Photo by Laura & Chris Pawluk on Flickr
There are a lot of great library blogs out there, but only reading library blogs leads to narrow mindedness and circular thinking. To truly innovate we need to look at disciplines outside our profession and bring their ideas into the library world. So in that spirit I’ve compiled a list of five of my favorite blogs outside the library world that are still relevant to what we do:
- Mashable - This blog provides social media news and web tips. They have a lot of great posts about Twitter or Facebook, or new web technologies that are coming to the forefront. This blog is a great way to stay current on what’s going on in the social web.
- Chris Brogan – Chris Brogan blogs about all kinds of stuff, but he primarily focuses on marketing, building relationships and communicating using emerging web tools. He always has a lot of great content and really cares about his audience. A must read for anyone interested in marketing and PR in relation to your patrons.
- Read Write Web – “ReadWriteWeb is a blog that provides analysis of web products and trends.” This blog is a good one to stay up to date on new technologies. I’d call it the “thinking man’s Mashable.”
- Harvard Business Blog – This blog offers a lot of great info. Libraries could learn a lot from the business world. There are posts on innovation, leadership, marketing, and effective communication. These are all things libraries should be thinking about and doing.
- Seth Godin – Marketing guru, author, speaker, and generally dynamic individual, Seth Godin’s writing is inspiring. His blog posts are almost always thought provoking and his latest book Tribes really got me energized.
My favorite blogs have a lot to do with web technologies and business/marketing, but library and information science could benefit from a lot of disciplines. What about psychology blogs or anthropology blogs? What about history or media/communication blogs?
Often new ideas aren’t new, they’re just transplanted from somewhere else. More interdisciplinary thinking in libraries is what will drive innovation. What are your favorite blogs outside of the library world?
photo from pcorreia on flickr
When you buy a physical book you own it. You can read it, dog ear the pages, and even resell it. It’s called the doctrine of first sale. This is not the case when you buy books on the Amazon Kindle. Yesterday they deleted copies of Orwell’s works 1984 and Animal Farm from customers who purchased them on a Kindle, while crediting a refund to their accounts. You can read about it in the Wall Street Journal.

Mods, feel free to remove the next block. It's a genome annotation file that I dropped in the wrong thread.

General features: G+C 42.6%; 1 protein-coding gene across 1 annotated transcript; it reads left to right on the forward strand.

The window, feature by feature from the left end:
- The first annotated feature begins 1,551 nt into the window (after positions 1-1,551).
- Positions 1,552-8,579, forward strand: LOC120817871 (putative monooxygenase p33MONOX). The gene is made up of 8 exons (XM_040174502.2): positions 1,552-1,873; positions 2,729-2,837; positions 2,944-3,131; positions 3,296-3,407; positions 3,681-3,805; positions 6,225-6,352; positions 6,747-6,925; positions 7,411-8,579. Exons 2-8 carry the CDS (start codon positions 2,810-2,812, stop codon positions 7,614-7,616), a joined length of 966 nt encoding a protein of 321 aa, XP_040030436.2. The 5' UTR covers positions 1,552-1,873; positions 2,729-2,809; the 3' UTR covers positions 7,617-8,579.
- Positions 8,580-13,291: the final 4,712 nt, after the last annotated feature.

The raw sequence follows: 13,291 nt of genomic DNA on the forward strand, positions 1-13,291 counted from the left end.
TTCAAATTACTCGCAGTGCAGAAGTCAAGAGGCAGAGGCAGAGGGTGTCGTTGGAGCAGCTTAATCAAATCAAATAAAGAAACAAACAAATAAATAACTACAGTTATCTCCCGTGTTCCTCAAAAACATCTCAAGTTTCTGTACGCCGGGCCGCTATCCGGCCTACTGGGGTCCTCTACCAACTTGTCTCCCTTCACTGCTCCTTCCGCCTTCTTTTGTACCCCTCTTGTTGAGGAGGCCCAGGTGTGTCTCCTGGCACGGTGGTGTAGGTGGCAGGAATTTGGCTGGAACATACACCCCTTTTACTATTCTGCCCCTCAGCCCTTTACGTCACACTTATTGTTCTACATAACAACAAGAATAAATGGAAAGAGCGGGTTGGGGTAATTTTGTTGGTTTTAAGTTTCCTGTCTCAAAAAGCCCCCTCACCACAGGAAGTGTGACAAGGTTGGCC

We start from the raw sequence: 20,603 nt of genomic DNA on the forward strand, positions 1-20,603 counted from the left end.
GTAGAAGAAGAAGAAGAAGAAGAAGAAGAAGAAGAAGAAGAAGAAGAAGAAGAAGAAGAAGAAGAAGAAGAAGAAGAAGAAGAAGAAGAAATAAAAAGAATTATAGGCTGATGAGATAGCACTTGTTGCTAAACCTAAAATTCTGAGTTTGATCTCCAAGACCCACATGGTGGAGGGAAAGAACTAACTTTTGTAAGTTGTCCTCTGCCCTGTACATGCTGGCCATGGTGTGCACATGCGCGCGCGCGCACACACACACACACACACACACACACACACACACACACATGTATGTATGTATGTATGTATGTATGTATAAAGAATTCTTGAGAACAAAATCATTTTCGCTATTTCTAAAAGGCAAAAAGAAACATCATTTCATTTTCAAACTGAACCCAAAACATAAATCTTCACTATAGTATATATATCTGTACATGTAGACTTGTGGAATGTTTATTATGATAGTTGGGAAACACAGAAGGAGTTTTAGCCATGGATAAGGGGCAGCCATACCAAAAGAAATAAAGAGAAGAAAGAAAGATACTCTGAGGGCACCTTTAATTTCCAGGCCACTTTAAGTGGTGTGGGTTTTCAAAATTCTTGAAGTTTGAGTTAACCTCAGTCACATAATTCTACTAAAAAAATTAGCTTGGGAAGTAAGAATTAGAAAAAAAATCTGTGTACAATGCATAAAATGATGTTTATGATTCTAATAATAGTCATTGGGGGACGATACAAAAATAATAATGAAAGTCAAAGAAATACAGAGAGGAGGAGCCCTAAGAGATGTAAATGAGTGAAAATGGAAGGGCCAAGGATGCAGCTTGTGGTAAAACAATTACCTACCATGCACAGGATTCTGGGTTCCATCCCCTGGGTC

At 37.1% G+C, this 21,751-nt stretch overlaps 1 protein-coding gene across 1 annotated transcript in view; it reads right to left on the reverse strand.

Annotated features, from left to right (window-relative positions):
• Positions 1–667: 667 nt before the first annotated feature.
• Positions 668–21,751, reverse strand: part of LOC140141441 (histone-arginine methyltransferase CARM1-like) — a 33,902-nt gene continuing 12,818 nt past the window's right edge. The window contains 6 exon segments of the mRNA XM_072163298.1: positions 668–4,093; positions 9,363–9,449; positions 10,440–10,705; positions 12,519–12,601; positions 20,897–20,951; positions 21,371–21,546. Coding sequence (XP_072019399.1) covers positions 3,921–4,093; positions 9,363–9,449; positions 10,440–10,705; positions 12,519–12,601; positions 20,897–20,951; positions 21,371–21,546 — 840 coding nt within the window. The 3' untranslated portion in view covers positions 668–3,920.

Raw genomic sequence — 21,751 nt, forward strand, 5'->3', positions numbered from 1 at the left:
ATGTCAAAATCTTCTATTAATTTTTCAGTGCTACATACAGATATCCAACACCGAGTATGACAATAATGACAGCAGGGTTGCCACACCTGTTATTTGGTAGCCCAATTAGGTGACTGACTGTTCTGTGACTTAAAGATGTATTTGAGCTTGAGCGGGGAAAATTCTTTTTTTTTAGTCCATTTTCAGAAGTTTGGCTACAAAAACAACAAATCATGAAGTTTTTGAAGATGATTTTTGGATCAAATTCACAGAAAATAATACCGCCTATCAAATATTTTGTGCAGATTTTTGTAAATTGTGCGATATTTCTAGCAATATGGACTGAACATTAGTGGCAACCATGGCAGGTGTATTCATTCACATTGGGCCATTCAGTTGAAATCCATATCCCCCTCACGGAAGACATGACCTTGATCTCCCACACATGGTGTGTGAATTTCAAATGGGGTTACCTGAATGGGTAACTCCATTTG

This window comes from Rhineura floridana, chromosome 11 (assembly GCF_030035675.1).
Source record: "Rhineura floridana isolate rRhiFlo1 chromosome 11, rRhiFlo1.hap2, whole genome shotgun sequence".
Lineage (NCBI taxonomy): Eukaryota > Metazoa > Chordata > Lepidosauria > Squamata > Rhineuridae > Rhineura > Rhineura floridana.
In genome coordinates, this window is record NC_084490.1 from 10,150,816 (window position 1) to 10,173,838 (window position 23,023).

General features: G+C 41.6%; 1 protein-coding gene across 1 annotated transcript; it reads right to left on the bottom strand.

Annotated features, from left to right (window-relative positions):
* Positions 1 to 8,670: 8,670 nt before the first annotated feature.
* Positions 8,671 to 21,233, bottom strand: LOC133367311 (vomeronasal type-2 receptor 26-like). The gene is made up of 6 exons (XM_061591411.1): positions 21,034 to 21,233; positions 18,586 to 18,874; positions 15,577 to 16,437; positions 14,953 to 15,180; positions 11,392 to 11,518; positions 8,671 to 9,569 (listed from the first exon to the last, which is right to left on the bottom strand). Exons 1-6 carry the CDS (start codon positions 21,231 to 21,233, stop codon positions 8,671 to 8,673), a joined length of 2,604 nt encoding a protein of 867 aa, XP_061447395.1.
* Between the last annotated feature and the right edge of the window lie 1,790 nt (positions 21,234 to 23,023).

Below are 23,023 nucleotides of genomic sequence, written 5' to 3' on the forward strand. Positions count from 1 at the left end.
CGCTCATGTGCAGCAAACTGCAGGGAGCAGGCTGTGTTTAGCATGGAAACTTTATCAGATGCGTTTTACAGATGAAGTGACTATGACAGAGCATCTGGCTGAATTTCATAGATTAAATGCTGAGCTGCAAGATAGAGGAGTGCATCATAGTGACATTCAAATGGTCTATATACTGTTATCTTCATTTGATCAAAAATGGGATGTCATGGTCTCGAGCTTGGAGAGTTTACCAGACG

This raises some serious questions about ownership, privacy, and the future of books and reading. People, especially librarians, have been questioning ebooks and their implications since they have come out. Something electronic is much easier to quickly change. Much like in the deleted Orwell book 1984:
“Day by day and almost minute by minute the past was brought up to date. In this way every prediction made by the Party could be shown by documentary evidence to have been correct; nor was any item of news, or any expression of opinion, which conflicted with the needs of the moment, ever allowed to remain on record. All history was a palimpsest, scraped clean and reinscribed exactly as often as was necessary.” Book 1 Chapter 3 (Also on diveintomark.org)
Ebooks, as evidenced yesterday, are also much easier to be destroyed. It reminds me of another dystopia: Ray Bradbury’s Fahrenheit 451. In that novel the firemen had to come into your house, remove the books and burn them (or just burn the house down). Now books can simply be deleted via wireless internet. Poof. It’s gone. Like you never owned it.
Amazon has now said publicly that they will not do this again. But this makes me question the Kindle and the impermanence of ebooks. Big fail on Amazon’s part.
TC & Me
The author T.C. Boyle was on campus this week, and I was able to meet him. He stopped by the library to view cover art that students had created for his novel The Tortilla Curtain. Some of the art was pretty amazing and very creative. I know we are told to never judge a book by its cover, but everyone does it anyway.
He also spoke Tuesday evening, which I live-twittered. There was something that he said that really resonated with me. He said something to the effect that he doesn’t know what he thinks until he writes about it. In describing his writing process for The Tortilla Curtain he said that around the time he was writing the book (as always) there was a big debate about immigration with people staunchly on one side or the other. It sounded like Boyle wanted to learn more about how he felt about the controversy, so he wrote a story about it.
His way of writing seems pretty amazing. He simply goes through and writes slowly and thoughtfully without really changing things after he decides on them. He never plans out endings. He lets the story go where it takes him.
This hit home with me because I think I am the same way. I often am not sure what I think about things. Writing things down, and blogging makes my thoughts more concrete. I may not always agree with myself later, but I can see my own thinking process and even have a discussion with myself later. That is one of the great beauties of writing: it is a way of freezing time, taking a picture not of physical things but of thoughts and feelings.